June 27, 2013 – Lovingly coined La Grande Dame de Montréal (The Great Lady of Montréal), Place Ville Marie has presided over the city’s downtown core for over 50 years, standing tall as a timeless iconic structure in Montréal’s skyline.
Once the largest building – in terms of square footage – in the British Commonwealth, Place Ville Marie (PVM) represents the hope and effervescence of a city on the rise, a bustling metropolis that, in the 1960s, was establishing itself as a major world city. PVM still shines with the same hope and effervescence, an enduring symbol of a bright future and a glorious past, in an international metropolis that never ceases to evolve.
Did you know…?
· Henry N. Cobb, PVM’s Chief Architect, worked under the aegis of L.M. Pei, the internationally-renowned architect who created the LouvrePyramid in Paris, France.
· The central tower was designed in the shape of a cross for both practical and cultural reasons: the shape allows for a maximum of occupants to benefit from abundant natural light, as well as symbolizes Montreal’s history as a centre of Catholic culture.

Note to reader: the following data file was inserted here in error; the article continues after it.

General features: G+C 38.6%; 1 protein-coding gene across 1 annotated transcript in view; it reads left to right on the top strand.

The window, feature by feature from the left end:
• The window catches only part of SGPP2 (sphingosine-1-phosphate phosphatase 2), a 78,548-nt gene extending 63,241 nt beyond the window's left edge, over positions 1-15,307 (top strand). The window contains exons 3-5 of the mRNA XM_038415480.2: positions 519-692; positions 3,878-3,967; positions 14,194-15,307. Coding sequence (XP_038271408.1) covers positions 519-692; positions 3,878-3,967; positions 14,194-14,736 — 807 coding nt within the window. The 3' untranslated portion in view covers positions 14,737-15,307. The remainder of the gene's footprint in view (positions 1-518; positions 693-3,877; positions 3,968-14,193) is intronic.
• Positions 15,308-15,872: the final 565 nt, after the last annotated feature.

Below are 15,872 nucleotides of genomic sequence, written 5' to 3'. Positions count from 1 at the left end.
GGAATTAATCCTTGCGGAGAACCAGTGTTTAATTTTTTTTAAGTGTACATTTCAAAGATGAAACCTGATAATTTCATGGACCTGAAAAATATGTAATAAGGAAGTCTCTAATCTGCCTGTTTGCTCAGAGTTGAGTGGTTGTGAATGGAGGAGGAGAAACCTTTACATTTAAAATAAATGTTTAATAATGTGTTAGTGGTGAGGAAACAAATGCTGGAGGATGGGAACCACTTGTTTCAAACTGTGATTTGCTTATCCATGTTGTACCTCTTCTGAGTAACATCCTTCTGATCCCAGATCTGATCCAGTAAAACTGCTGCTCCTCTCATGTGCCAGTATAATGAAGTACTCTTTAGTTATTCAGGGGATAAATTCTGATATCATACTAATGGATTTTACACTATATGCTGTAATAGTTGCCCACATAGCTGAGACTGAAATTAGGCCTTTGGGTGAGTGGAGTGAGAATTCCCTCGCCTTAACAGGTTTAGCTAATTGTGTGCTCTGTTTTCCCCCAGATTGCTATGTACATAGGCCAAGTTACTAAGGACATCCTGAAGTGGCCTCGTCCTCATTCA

· PVM is sheathed by aluminum produced in Québec smelters.
· Natural light infuses PVM offices through 13,054 windows.
· There are 52 elevators and 22 escalators in the complex.
· PVM can be accessed by 92 different doors.
· The height of the PVM rooftop is only 8 metres (26 feet) shorter than the summit of Mount Royal.
· The PVM Christmas Tree, a Montréal holiday tradition, stands 19.2 metres high and measures 7.92 metres wide, and shines with over 13,000 LED lights.
· Montréal’s innovative underground pedestrian network began at PVM. The Galeie Place Ville Marie houses close to 80 restaurants and boutiques and welcomes some 360,000 visitors per week. PVM’s pioneer use of underground retail shops inspired the World Trade Center.
· The PVM revolving rooftop light has become the symbol of the city for most Montrealers. The automated roof light turns on at sunset and turns off at around one in the morning. It can be seen from a distance of 58 kilometres (36 miles). A full revolution takes approximately 32 seconds to complete.